Countess of Dorchester, reappeared with more brazen pride than ever at the palace of 
Whitehall. When she gave birth to a child [a daughter, Lady Catherine Darnley, who married the
3rd Earl of Anglesey and, after his death, the 1st Duke of Buckingham and Normanby], James
accepted it as his own, though scandalmongers asserted that its paternity was equally likely to
belong to Colonel Graham.
"My Lady Dorchester," said one contemporary, "is so entirely without shame that she makes no
concealment of her lovers even in the presence of her sovereign and protector." Weeping with
frustrated fury, Queen Mary again went into self-imposed imprisonment swearing she would flee
to a convent in France unless James abandoned his insatiable mistress. When the King insisted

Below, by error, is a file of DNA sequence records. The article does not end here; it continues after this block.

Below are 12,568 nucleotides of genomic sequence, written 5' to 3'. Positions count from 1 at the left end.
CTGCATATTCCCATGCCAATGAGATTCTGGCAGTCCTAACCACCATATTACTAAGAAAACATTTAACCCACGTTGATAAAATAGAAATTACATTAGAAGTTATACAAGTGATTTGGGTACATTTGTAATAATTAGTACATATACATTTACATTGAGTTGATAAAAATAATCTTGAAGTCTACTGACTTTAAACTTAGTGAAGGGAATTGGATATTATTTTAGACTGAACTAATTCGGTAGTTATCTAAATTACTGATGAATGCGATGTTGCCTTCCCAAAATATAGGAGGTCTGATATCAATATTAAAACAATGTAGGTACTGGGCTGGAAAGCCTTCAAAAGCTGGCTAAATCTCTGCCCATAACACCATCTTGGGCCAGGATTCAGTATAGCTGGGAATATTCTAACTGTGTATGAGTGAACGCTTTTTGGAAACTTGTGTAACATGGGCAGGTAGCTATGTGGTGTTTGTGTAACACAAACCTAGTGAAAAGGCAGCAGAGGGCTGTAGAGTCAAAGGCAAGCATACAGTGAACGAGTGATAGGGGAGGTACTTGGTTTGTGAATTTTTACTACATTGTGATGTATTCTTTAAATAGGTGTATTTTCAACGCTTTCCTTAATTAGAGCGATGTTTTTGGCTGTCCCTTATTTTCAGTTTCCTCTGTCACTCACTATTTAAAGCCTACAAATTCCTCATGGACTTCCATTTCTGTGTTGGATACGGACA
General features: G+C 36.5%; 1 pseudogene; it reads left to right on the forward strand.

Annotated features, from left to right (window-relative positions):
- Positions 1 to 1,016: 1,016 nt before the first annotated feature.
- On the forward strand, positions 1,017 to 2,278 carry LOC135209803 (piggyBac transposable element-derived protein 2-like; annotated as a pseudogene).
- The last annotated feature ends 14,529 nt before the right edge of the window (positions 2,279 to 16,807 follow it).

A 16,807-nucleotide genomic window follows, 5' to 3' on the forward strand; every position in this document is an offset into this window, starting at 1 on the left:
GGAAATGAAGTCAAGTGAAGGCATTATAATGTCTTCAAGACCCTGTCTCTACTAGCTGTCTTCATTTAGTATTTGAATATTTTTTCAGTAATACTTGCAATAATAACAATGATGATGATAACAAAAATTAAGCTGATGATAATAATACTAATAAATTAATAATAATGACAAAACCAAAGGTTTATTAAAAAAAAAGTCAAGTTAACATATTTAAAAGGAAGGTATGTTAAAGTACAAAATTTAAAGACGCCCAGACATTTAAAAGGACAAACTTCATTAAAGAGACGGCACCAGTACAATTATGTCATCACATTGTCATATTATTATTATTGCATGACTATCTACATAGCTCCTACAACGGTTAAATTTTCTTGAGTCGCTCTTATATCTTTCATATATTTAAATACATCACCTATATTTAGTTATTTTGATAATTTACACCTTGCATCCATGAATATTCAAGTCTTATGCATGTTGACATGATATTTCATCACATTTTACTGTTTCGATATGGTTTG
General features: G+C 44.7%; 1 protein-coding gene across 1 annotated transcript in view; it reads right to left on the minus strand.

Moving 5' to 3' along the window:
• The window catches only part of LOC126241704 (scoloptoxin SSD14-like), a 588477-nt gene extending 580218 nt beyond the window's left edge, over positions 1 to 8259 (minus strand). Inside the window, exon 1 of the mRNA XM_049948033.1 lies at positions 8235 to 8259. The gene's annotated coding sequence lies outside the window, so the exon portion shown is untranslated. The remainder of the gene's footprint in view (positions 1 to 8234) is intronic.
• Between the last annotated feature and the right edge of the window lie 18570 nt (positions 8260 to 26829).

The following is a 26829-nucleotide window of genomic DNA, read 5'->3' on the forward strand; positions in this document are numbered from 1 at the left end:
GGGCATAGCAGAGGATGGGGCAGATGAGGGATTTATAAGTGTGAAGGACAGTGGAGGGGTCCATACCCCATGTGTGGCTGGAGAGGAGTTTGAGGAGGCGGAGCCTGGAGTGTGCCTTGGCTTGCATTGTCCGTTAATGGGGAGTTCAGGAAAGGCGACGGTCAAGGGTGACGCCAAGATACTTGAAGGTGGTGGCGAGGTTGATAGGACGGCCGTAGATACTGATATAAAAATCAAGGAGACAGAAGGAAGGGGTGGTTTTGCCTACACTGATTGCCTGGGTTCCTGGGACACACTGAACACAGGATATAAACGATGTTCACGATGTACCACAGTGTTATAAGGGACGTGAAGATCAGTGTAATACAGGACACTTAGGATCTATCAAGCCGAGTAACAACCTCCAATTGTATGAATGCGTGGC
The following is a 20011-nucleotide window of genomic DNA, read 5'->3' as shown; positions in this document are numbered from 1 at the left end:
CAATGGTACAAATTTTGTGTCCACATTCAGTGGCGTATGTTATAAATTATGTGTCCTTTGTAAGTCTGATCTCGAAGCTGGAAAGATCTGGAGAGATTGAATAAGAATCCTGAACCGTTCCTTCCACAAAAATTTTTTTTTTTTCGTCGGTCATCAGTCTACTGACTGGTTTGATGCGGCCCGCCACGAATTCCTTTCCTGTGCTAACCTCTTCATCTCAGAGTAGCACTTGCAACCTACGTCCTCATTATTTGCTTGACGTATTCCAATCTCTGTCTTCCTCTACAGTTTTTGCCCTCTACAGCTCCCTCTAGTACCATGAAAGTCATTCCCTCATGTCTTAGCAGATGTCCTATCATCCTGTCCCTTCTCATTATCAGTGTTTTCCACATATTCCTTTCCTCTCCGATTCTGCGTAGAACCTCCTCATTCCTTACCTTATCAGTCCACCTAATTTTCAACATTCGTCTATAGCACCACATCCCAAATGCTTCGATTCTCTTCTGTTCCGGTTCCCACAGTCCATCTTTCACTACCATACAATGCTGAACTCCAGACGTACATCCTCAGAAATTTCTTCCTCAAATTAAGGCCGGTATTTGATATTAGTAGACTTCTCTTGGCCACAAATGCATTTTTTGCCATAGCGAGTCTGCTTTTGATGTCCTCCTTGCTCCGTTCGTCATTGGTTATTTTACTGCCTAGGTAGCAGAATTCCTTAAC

on entering his wife's chamber, she and her whole household of priests and ladies "fell upon 
their knees and pleaded with him in bitter lamentations."
'Once more James was stricken with remorse. He fasted, prayed and scourged himself with a
leather whip - which Mary kept for the rest of her life as a treasured relic of her husband's
piety. At last the king nerved himself to issue his edict. This time Catherine was not only
banished from court but was ordered to leave England forever. Offered a choice between 
Ireland and Flanders as a place of exile, she decided on Ireland where an old friend, the Earl
Clarendon, was viceroy in Dublin Castle. Convinced that she was now finally disgraced 
Clarendon turned a deaf ear to her blandishments and Catherine soon found aristocratic Dublin
society intolerably odious. 
'Slighted on all sides she returned secretly to London late in 1686 and bribed the Keeper of the
King's Closet, William Chiffinch, to plead her case with James. Chiffinch was an old hand at
amorous royal intrigues and with the aid of his procurer's tongue, Catherine succeeded beyond